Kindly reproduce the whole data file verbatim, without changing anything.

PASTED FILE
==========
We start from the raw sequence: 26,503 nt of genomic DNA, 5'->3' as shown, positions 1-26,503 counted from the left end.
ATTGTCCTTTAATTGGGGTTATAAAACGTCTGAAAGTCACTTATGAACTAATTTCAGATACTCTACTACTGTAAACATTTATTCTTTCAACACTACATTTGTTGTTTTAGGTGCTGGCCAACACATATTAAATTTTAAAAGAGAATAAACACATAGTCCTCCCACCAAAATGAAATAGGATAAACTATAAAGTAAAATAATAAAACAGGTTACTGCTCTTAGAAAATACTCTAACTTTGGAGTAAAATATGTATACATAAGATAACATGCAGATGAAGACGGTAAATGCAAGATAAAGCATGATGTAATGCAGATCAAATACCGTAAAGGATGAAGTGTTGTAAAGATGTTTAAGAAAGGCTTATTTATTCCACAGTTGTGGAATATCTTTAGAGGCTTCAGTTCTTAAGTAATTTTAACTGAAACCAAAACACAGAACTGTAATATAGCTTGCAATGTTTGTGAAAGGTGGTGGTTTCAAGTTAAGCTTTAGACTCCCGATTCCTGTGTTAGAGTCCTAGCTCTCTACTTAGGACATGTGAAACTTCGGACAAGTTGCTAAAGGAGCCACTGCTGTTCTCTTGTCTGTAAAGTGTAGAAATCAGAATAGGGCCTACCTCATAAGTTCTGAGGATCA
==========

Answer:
We start from the raw sequence: 26,503 nt of genomic DNA, 5'->3' as shown, positions 1-26,503 counted from the left end.
ATTGTCCTTTAATTGGGGTTATAAAACGTCTGAAAGTCACTTATGAACTAATTTCAGATACTCTACTACTGTAAACATTTATTCTTTCAACACTACATTTGTTGTTTTAGGTGCTGGCCAACACATATTAAATTTTAAAAGAGAATAAACACATAGTCCTCCCACCAAAATGAAATAGGATAAACTATAAAGTAAAATAATAAAACAGGTTACTGCTCTTAGAAAATACTCTAACTTTGGAGTAAAATATGTATACATAAGATAACATGCAGATGAAGACGGTAAATGCAAGATAAAGCATGATGTAATGCAGATCAAATACCGTAAAGGATGAAGTGTTGTAAAGATGTTTAAGAAAGGCTTATTTATTCCACAGTTGTGGAATATCTTTAGAGGCTTCAGTTCTTAAGTAATTTTAACTGAAACCAAAACACAGAACTGTAATATAGCTTGCAATGTTTGTGAAAGGTGGTGGTTTCAAGTTAAGCTTTAGACTCCCGATTCCTGTGTTAGAGTCCTAGCTCTCTACTTAGGACATGTGAAACTTCGGACAAGTTGCTAAAGGAGCCACTGCTGTTCTCTTGTCTGTAAAGTGTAGAAATCAGAATAGGGCCTACCTCATAAGTTCTGAGGATCA